The business environment in Uganda is proving to be more conducive for investors with more investments lining up for a share of the economy.
In a bid to be consistently competitive in the East African region, the Government continues to put efforts to make necessary adjustments to facilitate the growth of businesses and attraction of the same. The value of Foreign Direct Investments continues to rise in the country to affirm the economic development taking place.
Egypt is currently at the forefront of establishing stronger bilateral relations with its African partner. The transcontinental party, in partnership with the Government of Uganda, will implement a 4MW solar power project that is geared at improving the country’s renewable energy performance. Renewable energy has been touted as a reliable source of power for African nations, and a vehicle to drive economic growth. European countries have imbibed the idea as well to enjoy the benefits accrued to it.
Under the grant agreed upon by the two parties, Egypt has provided the necessary equipment and engineering services while Uganda has provided the 7.5-hectare land upon which the project will be implemented. The latter will also cater to the logistics of the project in terms of taxes and shipping cost from Mombasa, Kenya. The project will be Uganda’s third largest power station.
95% of Uganda’s population use traditional solid fuels for domestic activities like cooking and heating. Despite the country being rich in renewable energy sources, a good proportion is still unexploited. This has limited the country’s energy production and expansion of the industrialization sector. Financial risks have been one of the barriers to major exploitation of such regions to support diverse sectors.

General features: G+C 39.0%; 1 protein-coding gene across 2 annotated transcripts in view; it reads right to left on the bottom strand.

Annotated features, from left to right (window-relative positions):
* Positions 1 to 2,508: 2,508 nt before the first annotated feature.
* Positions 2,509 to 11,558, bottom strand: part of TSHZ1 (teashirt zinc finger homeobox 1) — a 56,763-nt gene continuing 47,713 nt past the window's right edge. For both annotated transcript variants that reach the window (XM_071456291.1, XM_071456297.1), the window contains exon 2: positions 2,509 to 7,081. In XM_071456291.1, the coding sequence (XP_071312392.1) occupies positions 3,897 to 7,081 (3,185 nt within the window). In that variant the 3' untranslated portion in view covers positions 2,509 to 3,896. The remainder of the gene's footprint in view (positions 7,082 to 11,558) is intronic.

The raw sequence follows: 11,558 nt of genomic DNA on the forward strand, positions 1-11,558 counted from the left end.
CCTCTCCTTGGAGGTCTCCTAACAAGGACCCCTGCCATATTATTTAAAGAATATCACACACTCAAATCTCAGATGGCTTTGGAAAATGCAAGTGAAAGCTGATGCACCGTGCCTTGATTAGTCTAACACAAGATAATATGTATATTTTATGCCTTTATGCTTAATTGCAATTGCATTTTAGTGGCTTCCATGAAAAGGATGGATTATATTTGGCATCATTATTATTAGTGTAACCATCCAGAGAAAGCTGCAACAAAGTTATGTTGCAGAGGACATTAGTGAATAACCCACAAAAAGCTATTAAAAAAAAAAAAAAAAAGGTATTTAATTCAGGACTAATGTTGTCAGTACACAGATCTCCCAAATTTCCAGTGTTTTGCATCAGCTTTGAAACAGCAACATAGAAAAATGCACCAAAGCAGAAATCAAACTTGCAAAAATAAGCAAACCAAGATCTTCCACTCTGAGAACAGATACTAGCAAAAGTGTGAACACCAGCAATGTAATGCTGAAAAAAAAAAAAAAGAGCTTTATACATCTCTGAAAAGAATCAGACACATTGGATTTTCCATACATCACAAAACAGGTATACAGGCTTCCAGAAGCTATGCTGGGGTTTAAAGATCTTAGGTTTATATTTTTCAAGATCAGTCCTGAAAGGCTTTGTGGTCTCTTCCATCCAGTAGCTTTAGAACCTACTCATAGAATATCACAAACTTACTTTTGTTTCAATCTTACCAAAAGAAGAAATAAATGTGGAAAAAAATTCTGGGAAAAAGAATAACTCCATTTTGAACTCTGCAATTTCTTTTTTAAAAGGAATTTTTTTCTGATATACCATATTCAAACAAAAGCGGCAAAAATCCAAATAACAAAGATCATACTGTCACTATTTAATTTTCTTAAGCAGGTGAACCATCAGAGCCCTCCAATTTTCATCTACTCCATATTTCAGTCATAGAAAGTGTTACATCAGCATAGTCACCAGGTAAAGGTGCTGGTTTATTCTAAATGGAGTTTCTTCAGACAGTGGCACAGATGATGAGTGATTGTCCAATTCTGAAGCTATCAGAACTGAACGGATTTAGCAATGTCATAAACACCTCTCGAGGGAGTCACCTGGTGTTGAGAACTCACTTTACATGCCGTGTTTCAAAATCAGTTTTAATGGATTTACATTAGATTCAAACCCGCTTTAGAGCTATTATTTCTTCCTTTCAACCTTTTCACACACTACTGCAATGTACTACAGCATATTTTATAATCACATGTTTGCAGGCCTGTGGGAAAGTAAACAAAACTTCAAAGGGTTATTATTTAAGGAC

Less than 10% of the country’s hydropower is being exploited, which has a massive potential for electricity generation. Hydropower could not be counted on much as it is affected by climatic change. Biomass energy is the second most popular renewable resource, especially for villagers. The wind energy has a bright future in the country, which the Government could invest in to facilitate its energy supply with the help of wind turbines. Solar energy has shown promising potential which has received much attention and financial aid.
The country’s estimated renewable energy potential stands at 5,300 MW. Rural electrification will not only attract investments but have a ripple effect on major sectors as industry and agriculture. The country highly relies on agriculture as the backbone of the economy and more investment to better its performance would serve the country right. Poor infrastructure has been a barrier to the development of such areas as they would push the operation cost high.
Access to modern energy services through renewable energy development is a major concern for the energy sector in Uganda.